However, another study highlighted that a reported 19% decrease in mean serum testosterone levels could be attributed largely to changes in one subject [6].

Bottom line? Soy's effects are personal.

What Foods Contain Soy Protein?

In my experience working with athletes, most can handle more than 50 grams, but it's a safe cap if low testosterone is a concern [7].

Products that contain soy:

  • Soy nuts
  • Soy milk
  • Tempeh
  • Tofu
  • Edamame

But here's a twist: not all soy products affect you the same way.

Harvard's Public Health School says fermenting soy, like in soy sauce, can weaken its phytoestrogens [8].

Yet, Margaret Stone from Eat Smart highlights that soy sneaks into many foods, sometimes unexpectedly.

Soy isolate, a lab-made additive made from soybeans, is often tossed into foods as a cheap protein booster, helping with moisture, mixing, and protein content.

So, keep an eye out for "soy" on labels, or look for the soy-free badge.

Can You Counteract the Effect?

A doctor talking to a patient

Absolutely. In my coaching, I've helped clients counteract low hormone levels with targeted dietary adjustments.

The first thing you need to do is take a careful look at your diet and remove all junk food and sugar.

Once you’ve planned out your testosterone-boosting diet plan, it’s time to consider taking the top natural testosterone boosters.

These are typically based on minerals, vitamins, and herbs that trigger your natural production processes.

Ultimately, they can lead to increased muscle mass, improved sexual function, and a better mood in a matter of months.

You can also consider taking one of our recommended T-boosters for men.


How Much Soy Does It Take To Lower Testosterone?

It would take a lot more than the 50 grams of daily recommended soy intake and an overall poor nutrition diet to lower testosterone.

Drinking soy milk or using soy flour for baking won’t suddenly cause sex hormone levels to plummet and lead to erectile dysfunction.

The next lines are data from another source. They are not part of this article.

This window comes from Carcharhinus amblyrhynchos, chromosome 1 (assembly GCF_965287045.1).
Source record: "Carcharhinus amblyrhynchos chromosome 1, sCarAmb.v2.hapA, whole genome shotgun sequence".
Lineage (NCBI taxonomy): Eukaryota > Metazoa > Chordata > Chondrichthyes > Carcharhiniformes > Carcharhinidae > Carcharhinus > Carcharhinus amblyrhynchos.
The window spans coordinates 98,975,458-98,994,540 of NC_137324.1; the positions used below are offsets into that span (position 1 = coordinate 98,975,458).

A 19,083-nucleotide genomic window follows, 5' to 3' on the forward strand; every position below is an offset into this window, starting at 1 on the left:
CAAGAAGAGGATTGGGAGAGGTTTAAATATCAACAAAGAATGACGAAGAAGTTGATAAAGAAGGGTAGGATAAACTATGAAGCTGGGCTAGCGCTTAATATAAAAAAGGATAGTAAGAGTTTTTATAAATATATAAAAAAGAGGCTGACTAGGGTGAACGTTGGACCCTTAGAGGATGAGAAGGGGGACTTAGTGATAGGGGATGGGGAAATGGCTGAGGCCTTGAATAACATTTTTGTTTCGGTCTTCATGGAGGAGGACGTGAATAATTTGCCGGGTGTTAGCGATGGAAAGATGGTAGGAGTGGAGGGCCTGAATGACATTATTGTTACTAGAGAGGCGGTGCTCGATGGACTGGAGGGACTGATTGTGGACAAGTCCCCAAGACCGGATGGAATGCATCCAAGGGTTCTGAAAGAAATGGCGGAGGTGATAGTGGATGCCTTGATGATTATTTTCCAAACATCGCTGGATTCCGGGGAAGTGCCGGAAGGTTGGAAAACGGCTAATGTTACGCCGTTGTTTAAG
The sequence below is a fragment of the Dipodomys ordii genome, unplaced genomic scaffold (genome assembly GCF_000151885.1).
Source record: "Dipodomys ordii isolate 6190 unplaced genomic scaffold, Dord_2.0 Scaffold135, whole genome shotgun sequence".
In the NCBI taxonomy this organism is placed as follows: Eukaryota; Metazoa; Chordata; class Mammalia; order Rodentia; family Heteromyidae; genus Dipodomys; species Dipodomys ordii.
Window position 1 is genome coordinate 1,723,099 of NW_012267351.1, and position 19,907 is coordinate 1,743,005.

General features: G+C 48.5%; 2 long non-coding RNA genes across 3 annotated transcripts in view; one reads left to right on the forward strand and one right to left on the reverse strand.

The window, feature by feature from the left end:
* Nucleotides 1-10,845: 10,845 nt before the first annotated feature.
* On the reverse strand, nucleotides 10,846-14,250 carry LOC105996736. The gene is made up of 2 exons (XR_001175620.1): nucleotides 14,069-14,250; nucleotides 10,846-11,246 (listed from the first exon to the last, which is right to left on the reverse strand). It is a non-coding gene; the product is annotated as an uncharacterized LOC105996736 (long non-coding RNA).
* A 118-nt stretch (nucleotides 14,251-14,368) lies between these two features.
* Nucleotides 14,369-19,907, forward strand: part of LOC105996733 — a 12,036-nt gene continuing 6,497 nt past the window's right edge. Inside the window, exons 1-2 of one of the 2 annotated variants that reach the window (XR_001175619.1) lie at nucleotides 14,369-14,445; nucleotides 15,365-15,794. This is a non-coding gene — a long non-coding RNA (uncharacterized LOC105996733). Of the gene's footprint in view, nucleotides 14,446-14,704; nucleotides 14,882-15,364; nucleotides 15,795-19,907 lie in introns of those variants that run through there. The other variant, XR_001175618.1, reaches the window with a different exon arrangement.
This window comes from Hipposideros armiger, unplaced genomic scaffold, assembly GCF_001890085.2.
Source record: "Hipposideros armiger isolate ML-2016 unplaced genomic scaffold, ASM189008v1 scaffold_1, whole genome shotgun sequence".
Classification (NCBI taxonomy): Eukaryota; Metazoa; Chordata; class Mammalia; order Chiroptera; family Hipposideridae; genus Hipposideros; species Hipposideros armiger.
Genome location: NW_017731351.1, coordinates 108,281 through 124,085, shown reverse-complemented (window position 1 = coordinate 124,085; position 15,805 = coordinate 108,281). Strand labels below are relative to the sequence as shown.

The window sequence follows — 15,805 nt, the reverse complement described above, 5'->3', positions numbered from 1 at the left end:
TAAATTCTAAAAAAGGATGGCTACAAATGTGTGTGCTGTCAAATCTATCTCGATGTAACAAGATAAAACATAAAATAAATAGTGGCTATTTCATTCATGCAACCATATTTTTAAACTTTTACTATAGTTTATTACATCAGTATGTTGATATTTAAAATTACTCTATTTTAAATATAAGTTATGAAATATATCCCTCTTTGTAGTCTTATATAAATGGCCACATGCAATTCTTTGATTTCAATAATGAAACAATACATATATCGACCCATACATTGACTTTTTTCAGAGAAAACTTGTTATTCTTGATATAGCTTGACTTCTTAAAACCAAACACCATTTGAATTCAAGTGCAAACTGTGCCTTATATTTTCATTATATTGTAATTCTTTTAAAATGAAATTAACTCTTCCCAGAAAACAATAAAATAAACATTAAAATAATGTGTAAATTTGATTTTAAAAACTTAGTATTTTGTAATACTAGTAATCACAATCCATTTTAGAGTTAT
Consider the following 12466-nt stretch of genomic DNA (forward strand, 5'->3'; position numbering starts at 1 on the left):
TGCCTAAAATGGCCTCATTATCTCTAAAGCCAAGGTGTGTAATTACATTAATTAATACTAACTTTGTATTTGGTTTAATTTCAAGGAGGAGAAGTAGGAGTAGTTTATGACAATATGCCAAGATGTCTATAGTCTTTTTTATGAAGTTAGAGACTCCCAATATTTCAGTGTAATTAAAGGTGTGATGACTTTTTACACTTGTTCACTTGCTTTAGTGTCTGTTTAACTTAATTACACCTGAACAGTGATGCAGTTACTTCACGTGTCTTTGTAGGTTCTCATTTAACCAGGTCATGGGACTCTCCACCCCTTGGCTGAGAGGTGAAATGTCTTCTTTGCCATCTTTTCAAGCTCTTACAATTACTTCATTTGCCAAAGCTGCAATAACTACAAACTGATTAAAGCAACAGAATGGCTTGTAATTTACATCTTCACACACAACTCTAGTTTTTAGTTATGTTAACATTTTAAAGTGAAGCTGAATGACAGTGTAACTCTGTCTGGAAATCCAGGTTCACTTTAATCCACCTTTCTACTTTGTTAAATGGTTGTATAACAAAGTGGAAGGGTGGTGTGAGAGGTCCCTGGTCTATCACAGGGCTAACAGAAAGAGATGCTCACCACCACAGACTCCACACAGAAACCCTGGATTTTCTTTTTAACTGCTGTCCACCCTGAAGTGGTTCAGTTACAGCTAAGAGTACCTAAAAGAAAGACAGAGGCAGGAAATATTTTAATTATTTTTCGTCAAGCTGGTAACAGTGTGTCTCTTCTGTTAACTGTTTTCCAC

Does Soy Raise Estrogen in Males?

No, soy doesn’t raise estrogen in males. Neither soy nor the isoflavones it contains have a direct impact on measurable estrogen. The confusion comes from isoflavones having a similar chemical structure to estrogen.


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About The Author

James Cunningham, BSc, CPT
Staff Writer & Senior Coach
James Cunningham, BSc, CPT holds a BSc degree in Sport & Exercise Science from University of Hertfordshire. He's a Health & Performance Coach from London that brings a unique blend of academic knowledge of health supplements and practical exercise experience to the table for his readers.
Learn more about our editorial policy
Dr. Kristy June Dayanan, BS, MD is an author with a BS degree from University of the Philippines and an MD from University of Perpetual Help System. Her ability to simplify medical science complexities and dietary supplement jargon for the average reader makes her a valued medical fact checker and reviewer.
Learn more about our editorial policy
Dr. Harshi Dhingra, MBBS, MD is a published peer-reviewed author and renowned physician from India with over a decade of experience. With her MBBS from Bharati Vidyapeeth and an MD from Rajiv Gandhi University, she actively ensures the accuracy of online dietary supplement and medical information by reviewing and fact-checking health publications.
Learn more about our editorial policy